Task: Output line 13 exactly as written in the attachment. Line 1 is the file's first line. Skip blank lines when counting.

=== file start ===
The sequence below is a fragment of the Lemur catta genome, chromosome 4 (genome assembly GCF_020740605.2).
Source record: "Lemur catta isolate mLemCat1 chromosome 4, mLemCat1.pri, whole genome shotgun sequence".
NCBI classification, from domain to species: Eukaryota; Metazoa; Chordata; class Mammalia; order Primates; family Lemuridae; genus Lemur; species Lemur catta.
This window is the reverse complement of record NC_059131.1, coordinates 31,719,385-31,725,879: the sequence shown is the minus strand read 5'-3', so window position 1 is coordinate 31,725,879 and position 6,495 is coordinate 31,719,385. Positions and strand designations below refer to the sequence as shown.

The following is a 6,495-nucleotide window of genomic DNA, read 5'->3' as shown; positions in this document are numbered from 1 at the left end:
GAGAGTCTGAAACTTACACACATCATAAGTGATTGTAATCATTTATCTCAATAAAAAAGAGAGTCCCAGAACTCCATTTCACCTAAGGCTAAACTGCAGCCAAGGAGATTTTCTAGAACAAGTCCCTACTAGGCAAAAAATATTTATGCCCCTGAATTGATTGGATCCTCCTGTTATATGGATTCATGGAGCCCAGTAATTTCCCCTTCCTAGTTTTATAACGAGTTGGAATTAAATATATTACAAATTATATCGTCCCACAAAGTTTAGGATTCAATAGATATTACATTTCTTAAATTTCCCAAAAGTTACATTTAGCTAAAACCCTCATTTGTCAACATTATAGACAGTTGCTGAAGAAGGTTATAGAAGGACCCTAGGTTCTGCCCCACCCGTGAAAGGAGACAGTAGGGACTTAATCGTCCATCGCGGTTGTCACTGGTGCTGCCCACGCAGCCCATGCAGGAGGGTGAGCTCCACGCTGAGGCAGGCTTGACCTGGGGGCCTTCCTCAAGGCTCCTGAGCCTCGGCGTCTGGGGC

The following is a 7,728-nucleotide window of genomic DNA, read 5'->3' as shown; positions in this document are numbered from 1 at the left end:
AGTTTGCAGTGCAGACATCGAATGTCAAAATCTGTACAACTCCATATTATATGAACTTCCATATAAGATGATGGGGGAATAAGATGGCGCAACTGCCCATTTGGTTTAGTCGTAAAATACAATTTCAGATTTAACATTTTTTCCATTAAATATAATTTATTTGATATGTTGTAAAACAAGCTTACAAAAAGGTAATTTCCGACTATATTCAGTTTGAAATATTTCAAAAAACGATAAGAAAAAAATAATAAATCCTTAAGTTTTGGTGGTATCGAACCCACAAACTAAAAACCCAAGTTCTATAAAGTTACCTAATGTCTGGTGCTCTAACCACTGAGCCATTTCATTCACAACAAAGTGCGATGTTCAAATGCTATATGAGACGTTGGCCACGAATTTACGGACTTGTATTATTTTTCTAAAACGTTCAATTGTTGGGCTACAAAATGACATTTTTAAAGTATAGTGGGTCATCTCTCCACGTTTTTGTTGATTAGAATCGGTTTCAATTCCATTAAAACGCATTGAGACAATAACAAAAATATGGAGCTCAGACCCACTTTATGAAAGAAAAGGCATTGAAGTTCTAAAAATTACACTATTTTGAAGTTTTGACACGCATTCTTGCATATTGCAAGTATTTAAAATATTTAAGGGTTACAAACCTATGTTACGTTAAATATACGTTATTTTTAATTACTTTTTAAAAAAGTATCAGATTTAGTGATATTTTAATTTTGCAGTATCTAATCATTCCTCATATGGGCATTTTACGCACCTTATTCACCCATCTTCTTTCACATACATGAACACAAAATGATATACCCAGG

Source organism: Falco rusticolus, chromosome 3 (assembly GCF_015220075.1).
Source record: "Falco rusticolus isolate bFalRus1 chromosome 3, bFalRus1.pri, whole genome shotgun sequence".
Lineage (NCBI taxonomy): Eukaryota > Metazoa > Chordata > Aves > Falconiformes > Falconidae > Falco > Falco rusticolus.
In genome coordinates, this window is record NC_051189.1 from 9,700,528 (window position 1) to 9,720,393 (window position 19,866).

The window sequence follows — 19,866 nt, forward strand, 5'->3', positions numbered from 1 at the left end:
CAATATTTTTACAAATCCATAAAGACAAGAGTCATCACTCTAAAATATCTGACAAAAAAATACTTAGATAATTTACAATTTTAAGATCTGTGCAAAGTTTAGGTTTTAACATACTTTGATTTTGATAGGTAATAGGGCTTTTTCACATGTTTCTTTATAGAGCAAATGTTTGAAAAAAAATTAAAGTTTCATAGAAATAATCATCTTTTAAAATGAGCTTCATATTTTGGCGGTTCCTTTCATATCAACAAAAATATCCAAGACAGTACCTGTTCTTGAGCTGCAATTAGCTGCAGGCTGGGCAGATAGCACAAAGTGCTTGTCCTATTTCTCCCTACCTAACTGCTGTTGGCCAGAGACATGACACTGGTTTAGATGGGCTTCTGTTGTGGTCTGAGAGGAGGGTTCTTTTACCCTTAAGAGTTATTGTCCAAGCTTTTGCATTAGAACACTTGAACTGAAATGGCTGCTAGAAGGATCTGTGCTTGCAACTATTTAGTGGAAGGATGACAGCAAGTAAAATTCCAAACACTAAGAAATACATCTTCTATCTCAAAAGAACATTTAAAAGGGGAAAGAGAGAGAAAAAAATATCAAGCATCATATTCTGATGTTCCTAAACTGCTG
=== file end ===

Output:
The window sequence follows — 19,866 nt, forward strand, 5'->3', positions numbered from 1 at the left end: